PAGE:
Suzanne Ryan has been teaching in the South Orange Maplewood School District for the last 26 years and at CHS for the past 10 years. She is dually certified as an English and Special Education teacher. She holds a BA in English from Dominican College in Blauvelt, an MA in Special Education from Teachers College, Columbia University, and an MA in English from Seton Hall University (where she knew Sister Rose!). She is currently a Doctoral student (ABD) at Seton Hall University in the Educational Leadership and Management Program.
Suzanne has always been drawn to social justice issues. When teaching third and fifth grade at Jefferson and Marshall School, she realized that the students needed to be exposed to studying the Holocaust. Ryan introduced the unit by teaching about the life of Anne Frank. Next she had her students read Number the Stars by Lois Lowry as the historical fiction novel, and Four Perfect Pebbles, a memoir by Marion Blumenthal Lazan. She invited Marion to come and speak to her fifth grade students at Jefferson and the presentation “changed students’ lives.” When she moved to Columbia High School, Ryan wanted to continue teaching about the Holocaust, so she designed a Holocaust Studies unit.
Collaborating with Dr. Janet Bustrin, both decided to commit to teaching about the Holocaust. They prepare students for the Remembrance Journeys Trip with Mr. Michael Rubell which is sponsored by the SOMA Holocaust Remembrance Committee. Some of the titles they use to teach this unit are Night by Elie Wiesel, Maus by Art Seligman, Hannah’s Suitcase by Karen Levine, The Hiding Place by Corrie Ten Boom, This Way to the Gas Chamber, Ladies and Gentlemen by Tadeusz Borowski, and Paper Hearts by Meg Wiviott. They also use many videos to supplement the unit so that students have a strong foundational knowledge of events leading up to, and causing Hitler’s rise to power. “It is a rich unit with much reflection,“ says Ryan. “I know that this unit has had a huge impact on my students; they have shared that with me. They are deeply moved by the first-hand accounts we watch, and the power of the words they read. The DC trip changes lives. Meeting and spending the day with Holocaust survivors is powerful beyond words. The students know that they are perhaps the last generation to have the great privilege of meeting and interacting with actual survivors. That is overwhelmingly life changing for them.”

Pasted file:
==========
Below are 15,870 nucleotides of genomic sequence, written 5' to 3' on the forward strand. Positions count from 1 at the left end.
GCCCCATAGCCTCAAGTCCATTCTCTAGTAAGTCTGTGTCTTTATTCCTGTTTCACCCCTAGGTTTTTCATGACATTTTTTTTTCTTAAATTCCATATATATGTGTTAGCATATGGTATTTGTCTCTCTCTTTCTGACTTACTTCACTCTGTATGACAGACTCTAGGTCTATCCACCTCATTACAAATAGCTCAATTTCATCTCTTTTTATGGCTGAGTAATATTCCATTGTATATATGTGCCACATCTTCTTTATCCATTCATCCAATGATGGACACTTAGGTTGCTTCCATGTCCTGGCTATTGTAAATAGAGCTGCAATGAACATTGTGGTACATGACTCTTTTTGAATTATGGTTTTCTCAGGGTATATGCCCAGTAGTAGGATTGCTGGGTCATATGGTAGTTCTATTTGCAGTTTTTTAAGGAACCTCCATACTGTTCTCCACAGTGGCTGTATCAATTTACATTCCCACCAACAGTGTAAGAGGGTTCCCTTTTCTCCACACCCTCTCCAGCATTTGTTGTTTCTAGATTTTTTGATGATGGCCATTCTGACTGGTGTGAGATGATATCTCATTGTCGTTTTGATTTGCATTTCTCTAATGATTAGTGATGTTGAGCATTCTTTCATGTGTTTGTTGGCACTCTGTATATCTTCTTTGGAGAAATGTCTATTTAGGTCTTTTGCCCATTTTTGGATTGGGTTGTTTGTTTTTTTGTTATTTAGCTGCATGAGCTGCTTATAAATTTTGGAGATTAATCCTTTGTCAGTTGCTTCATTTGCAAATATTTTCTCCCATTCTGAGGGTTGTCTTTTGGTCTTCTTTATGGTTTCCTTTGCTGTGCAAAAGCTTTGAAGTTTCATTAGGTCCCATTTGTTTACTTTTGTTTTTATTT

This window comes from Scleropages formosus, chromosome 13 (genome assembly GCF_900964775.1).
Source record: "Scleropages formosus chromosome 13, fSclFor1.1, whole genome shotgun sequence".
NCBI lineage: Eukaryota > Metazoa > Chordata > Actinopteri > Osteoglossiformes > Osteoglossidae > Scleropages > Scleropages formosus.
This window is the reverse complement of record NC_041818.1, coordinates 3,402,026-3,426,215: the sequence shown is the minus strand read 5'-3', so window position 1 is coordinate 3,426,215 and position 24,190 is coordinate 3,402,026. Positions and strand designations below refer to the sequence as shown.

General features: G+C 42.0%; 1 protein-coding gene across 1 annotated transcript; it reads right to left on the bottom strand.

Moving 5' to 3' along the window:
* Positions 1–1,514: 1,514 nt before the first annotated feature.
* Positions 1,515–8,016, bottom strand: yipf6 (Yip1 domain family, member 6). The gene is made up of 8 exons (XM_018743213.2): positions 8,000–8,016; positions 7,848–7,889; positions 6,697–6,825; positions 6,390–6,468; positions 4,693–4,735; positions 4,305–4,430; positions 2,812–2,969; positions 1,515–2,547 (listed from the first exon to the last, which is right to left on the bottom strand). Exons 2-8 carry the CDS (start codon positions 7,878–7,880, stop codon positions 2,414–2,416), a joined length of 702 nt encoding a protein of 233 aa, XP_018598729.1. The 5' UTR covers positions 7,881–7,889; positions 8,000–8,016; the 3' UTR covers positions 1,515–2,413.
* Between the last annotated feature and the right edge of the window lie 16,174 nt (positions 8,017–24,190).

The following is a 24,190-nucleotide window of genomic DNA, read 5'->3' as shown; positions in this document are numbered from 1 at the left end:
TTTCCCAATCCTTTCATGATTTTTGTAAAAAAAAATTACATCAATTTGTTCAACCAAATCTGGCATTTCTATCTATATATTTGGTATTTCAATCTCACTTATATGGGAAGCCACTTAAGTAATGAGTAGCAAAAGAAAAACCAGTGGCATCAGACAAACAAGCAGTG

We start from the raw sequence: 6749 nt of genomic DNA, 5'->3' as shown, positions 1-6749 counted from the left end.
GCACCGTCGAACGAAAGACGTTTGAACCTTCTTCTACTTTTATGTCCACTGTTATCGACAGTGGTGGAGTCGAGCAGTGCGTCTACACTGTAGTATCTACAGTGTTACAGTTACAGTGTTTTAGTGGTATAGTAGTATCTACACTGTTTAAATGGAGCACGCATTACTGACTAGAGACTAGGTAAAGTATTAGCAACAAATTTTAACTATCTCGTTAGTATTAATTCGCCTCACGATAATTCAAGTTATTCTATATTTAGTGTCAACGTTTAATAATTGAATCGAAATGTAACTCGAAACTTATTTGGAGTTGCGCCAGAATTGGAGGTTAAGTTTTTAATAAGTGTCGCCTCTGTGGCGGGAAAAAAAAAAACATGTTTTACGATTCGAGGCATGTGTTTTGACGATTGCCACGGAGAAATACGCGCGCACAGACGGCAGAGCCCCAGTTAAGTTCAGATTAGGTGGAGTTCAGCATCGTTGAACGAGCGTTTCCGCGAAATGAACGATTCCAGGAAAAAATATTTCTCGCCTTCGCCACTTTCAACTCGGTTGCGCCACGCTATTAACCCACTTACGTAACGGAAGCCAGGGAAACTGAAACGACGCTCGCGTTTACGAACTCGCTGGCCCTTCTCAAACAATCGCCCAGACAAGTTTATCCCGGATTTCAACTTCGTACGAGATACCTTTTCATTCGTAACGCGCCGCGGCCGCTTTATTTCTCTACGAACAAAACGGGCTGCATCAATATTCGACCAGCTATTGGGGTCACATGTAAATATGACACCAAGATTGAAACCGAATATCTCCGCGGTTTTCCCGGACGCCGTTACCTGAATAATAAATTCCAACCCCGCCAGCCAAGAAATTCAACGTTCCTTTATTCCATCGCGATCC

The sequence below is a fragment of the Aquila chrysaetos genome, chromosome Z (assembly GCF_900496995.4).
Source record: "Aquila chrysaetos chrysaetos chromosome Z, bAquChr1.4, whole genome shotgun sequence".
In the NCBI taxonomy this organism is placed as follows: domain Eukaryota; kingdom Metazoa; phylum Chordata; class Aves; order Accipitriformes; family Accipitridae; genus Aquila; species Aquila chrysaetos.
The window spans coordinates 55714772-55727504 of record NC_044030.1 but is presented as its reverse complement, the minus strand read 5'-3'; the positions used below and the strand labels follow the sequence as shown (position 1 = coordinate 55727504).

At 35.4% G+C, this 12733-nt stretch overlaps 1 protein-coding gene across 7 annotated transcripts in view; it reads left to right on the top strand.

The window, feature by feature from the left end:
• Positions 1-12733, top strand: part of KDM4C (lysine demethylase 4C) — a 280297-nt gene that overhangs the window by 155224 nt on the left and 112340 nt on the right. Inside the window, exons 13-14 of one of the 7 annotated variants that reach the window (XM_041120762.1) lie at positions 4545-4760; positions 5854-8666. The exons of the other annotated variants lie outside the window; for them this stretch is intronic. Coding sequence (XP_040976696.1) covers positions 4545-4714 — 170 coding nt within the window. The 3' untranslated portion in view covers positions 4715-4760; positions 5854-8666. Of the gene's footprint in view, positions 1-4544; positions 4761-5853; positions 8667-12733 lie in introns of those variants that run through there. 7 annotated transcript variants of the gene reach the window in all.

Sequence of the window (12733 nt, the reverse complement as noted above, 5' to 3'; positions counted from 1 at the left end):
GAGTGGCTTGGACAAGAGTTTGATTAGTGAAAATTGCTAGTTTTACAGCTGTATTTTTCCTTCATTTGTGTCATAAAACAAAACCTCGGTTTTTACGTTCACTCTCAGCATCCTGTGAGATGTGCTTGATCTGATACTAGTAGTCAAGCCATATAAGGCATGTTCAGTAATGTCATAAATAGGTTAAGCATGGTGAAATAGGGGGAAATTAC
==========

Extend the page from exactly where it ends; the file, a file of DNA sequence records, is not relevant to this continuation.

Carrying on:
The Annual Interfaith Holocaust Memorial service, was established in 1977 by Max Randall (z”l) of Maplewood, Rabbi Jehiel Orenstein (z”l) of Congregation Beth El in South Orange, and Sister Rose Thering from Seton Hall University.
Voices in Harmony, an interfaith choral ensemble in Essex County directed by Cantors Erica Lippitz of Oheb Shalom and Perry Fine, of Temple Beth Shalom in Livingston, will perform once again as part of this program. A reception will follow the service.
For 42 years the two towns of South Orange and Maplewood have come together to remember the Holocaust and to vow to use the power within us to be vigilant and to protest continuing discrimination and genocide. In this year of 2018 – all caring people are urged to STAND UP and be part of this important event!